Compile Bitcoin Core

Compile Bitcoin Core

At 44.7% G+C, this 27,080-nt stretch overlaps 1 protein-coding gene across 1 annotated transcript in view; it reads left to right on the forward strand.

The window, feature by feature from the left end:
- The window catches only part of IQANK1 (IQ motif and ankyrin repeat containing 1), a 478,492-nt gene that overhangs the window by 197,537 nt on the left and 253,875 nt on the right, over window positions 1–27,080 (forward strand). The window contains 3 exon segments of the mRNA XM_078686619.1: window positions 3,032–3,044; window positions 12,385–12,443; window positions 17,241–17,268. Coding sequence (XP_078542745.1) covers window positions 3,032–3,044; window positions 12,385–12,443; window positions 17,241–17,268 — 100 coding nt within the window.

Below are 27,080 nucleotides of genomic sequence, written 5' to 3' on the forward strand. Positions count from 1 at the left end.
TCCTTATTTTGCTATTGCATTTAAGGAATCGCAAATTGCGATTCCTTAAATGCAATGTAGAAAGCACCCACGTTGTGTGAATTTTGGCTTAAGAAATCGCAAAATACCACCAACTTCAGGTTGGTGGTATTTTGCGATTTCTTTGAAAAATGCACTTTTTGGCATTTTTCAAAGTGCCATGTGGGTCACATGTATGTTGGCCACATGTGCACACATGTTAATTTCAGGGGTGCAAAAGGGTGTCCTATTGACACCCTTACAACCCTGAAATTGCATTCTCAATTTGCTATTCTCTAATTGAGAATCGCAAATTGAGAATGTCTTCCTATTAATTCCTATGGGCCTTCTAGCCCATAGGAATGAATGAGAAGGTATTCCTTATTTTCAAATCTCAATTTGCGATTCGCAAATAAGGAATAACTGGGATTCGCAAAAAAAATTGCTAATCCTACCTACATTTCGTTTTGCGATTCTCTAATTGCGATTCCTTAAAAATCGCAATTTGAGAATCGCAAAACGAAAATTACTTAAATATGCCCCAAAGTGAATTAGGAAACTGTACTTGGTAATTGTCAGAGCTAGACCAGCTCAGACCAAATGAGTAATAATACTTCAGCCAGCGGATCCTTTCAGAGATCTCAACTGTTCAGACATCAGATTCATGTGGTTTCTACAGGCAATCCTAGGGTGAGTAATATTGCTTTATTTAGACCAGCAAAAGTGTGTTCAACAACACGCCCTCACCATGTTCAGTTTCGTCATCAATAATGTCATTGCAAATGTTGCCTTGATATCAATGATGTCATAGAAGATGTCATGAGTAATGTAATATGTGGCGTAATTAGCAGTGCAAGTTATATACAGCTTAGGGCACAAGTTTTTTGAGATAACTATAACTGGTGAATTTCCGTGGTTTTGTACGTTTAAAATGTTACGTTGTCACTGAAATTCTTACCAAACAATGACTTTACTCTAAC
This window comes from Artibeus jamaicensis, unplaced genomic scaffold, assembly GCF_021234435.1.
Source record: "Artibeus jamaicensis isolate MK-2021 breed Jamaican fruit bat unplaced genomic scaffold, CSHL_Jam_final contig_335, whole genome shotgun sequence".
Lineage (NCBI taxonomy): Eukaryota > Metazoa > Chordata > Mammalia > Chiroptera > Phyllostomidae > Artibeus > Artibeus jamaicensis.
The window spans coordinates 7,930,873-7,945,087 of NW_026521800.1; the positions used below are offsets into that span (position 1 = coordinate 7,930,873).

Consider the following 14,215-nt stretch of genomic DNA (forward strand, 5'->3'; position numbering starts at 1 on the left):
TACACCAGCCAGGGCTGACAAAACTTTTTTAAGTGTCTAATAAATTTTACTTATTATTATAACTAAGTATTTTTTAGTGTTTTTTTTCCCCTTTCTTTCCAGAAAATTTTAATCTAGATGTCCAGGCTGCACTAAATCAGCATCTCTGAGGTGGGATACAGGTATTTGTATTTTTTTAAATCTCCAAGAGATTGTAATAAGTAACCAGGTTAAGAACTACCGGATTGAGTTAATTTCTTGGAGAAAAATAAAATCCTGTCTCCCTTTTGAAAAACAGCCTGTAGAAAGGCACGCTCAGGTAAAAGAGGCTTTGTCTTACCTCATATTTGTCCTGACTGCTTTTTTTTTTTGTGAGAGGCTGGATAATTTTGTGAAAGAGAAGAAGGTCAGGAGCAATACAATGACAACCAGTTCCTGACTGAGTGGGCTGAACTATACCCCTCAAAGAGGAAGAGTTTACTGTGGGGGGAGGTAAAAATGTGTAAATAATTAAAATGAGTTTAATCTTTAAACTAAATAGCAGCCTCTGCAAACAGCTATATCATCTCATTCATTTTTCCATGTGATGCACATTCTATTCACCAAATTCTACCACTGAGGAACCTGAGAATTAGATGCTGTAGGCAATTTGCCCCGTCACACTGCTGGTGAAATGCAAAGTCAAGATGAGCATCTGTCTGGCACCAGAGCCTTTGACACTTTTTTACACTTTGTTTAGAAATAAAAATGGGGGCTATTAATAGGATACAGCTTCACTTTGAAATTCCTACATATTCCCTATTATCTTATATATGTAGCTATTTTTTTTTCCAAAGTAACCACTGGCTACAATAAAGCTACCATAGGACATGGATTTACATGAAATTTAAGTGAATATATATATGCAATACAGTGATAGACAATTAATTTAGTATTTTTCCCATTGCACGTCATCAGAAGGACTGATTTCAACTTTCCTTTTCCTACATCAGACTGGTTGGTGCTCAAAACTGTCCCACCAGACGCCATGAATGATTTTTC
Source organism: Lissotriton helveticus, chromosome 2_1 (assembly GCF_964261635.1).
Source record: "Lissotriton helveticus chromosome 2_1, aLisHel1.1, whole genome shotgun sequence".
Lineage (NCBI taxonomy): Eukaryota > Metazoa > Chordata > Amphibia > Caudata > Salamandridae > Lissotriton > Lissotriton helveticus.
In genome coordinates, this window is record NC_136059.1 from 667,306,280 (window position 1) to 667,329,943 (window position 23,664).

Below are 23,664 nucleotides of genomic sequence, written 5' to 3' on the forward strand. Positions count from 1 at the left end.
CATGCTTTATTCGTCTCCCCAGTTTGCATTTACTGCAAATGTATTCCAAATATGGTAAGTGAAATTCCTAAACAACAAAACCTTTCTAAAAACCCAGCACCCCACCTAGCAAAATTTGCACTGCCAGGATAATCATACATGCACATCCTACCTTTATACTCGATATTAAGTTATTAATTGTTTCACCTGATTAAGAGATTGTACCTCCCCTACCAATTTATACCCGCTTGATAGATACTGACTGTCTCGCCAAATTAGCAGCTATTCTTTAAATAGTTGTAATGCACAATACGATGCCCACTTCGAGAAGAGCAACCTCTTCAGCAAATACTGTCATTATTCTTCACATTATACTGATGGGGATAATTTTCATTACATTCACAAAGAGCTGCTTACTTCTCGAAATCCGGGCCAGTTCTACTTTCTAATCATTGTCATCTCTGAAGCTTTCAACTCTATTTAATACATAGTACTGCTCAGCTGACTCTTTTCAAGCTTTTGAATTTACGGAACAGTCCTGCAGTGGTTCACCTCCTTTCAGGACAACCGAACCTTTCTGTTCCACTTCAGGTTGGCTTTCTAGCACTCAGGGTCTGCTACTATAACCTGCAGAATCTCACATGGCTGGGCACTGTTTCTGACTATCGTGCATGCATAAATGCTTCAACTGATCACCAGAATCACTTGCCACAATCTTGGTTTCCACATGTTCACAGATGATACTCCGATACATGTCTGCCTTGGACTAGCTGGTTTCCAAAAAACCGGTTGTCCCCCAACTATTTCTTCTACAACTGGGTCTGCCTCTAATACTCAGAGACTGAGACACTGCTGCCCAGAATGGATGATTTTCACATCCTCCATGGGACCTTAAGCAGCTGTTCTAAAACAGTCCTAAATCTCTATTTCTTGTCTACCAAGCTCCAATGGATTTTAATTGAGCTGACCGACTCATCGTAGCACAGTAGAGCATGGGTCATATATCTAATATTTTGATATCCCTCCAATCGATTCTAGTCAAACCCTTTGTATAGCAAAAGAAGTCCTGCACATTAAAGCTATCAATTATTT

Compile Bitcoin Core from Source on Ubuntu Ubuntu is often recommended as an operating system on which to run Bitcoin Core . Although Bitcoin Core can be installed as a precompiled binary , this method wont work in every case. This guide shows how to compile Bitcoin Core from scratch on a clean Ubuntu 14.04.2 system. The main reason to compile Bitcoin Core yourself is that it ensures youll always have access to the latest release. For example, the binary Bitcoin Core package for Ubuntu 14.04 32-bit currently fails to install, giving the error message E: Unable to locate package bitcoin-qt (the 64-bit version installs without a problem ). Compiling and installing from source eliminates the need to rely on precompiled binaries when updating. A secondary reason to compile from source is that it requires less trust. Although the maintainers of the Bitcoin Core binary package do a fine job, binaries are a few steps removed from raw source code. With each step comes to potential for unexpected issues that cant be easily detected. Source code, in contrast, can be inspected before compilation and installation. Yet another reason to compile from source is to enable custom behavior. For example, the Bitcoin Core GUI and wallet can be disabled if you plan to use the software without those features. The method for installing Bitcoin Core described here requires that you enter text-based commands. The preferred way to do this is through the Terminal application. To access it, click the swirl button in the upper left of the desktop and type terminal. Click the leftmost button labeled Terminal to launch the application. Running the Terminal application. Commands are entered after the dollar sign. The Terminal application can alternatively be accessed through the keyboard shortcut Ctr Continue reading >>